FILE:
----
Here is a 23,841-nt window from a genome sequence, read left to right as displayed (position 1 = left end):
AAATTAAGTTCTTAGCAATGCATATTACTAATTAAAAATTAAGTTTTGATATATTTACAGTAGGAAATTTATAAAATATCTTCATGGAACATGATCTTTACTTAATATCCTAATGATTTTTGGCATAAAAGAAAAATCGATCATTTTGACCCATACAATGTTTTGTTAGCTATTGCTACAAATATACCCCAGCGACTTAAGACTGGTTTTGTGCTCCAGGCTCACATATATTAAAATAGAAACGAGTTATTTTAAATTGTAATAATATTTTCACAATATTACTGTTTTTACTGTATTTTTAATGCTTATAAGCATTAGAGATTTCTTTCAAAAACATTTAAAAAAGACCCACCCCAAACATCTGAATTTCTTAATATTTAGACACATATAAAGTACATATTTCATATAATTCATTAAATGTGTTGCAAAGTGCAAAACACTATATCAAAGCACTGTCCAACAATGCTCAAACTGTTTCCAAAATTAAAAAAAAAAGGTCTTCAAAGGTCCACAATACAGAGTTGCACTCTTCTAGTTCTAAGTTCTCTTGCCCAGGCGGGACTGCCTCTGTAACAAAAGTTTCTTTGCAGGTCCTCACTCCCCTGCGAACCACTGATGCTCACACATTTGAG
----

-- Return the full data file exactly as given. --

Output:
Here is a 23,841-nt window from a genome sequence, read left to right as displayed (position 1 = left end):
AAATTAAGTTCTTAGCAATGCATATTACTAATTAAAAATTAAGTTTTGATATATTTACAGTAGGAAATTTATAAAATATCTTCATGGAACATGATCTTTACTTAATATCCTAATGATTTTTGGCATAAAAGAAAAATCGATCATTTTGACCCATACAATGTTTTGTTAGCTATTGCTACAAATATACCCCAGCGACTTAAGACTGGTTTTGTGCTCCAGGCTCACATATATTAAAATAGAAACGAGTTATTTTAAATTGTAATAATATTTTCACAATATTACTGTTTTTACTGTATTTTTAATGCTTATAAGCATTAGAGATTTCTTTCAAAAACATTTAAAAAAGACCCACCCCAAACATCTGAATTTCTTAATATTTAGACACATATAAAGTACATATTTCATATAATTCATTAAATGTGTTGCAAAGTGCAAAACACTATATCAAAGCACTGTCCAACAATGCTCAAACTGTTTCCAAAATTAAAAAAAAAAGGTCTTCAAAGGTCCACAATACAGAGTTGCACTCTTCTAGTTCTAAGTTCTCTTGCCCAGGCGGGACTGCCTCTGTAACAAAAGTTTCTTTGCAGGTCCTCACTCCCCTGCGAACCACTGATGCTCACACATTTGAG